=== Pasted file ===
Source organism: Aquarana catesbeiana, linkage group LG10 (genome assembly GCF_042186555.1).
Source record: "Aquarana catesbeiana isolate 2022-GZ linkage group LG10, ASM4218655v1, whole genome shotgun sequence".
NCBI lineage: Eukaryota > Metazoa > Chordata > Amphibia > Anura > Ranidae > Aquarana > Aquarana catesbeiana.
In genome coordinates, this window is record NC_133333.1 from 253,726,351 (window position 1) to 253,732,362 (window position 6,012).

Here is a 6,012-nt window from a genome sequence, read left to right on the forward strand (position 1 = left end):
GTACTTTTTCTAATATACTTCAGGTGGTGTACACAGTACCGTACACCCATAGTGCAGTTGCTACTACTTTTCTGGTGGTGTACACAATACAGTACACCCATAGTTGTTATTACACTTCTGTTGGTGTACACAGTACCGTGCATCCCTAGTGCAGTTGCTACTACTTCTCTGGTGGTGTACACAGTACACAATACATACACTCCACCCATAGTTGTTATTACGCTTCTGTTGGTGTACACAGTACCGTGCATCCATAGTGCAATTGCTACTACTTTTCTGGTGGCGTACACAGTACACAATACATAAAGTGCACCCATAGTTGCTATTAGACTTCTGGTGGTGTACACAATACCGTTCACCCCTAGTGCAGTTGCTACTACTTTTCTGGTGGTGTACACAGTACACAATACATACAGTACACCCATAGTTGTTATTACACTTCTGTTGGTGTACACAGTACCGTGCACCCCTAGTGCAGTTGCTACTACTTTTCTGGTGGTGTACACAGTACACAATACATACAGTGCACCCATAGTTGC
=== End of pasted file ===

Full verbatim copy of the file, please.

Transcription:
Source organism: Aquarana catesbeiana, linkage group LG10 (genome assembly GCF_042186555.1).
Source record: "Aquarana catesbeiana isolate 2022-GZ linkage group LG10, ASM4218655v1, whole genome shotgun sequence".
NCBI lineage: Eukaryota > Metazoa > Chordata > Amphibia > Anura > Ranidae > Aquarana > Aquarana catesbeiana.
In genome coordinates, this window is record NC_133333.1 from 253,726,351 (window position 1) to 253,732,362 (window position 6,012).

Here is a 6,012-nt window from a genome sequence, read left to right on the forward strand (position 1 = left end):
GTACTTTTTCTAATATACTTCAGGTGGTGTACACAGTACCGTACACCCATAGTGCAGTTGCTACTACTTTTCTGGTGGTGTACACAATACAGTACACCCATAGTTGTTATTACACTTCTGTTGGTGTACACAGTACCGTGCATCCCTAGTGCAGTTGCTACTACTTCTCTGGTGGTGTACACAGTACACAATACATACACTCCACCCATAGTTGTTATTACGCTTCTGTTGGTGTACACAGTACCGTGCATCCATAGTGCAATTGCTACTACTTTTCTGGTGGCGTACACAGTACACAATACATAAAGTGCACCCATAGTTGCTATTAGACTTCTGGTGGTGTACACAATACCGTTCACCCCTAGTGCAGTTGCTACTACTTTTCTGGTGGTGTACACAGTACACAATACATACAGTACACCCATAGTTGTTATTACACTTCTGTTGGTGTACACAGTACCGTGCACCCCTAGTGCAGTTGCTACTACTTTTCTGGTGGTGTACACAGTACACAATACATACAGTGCACCCATAGTTGC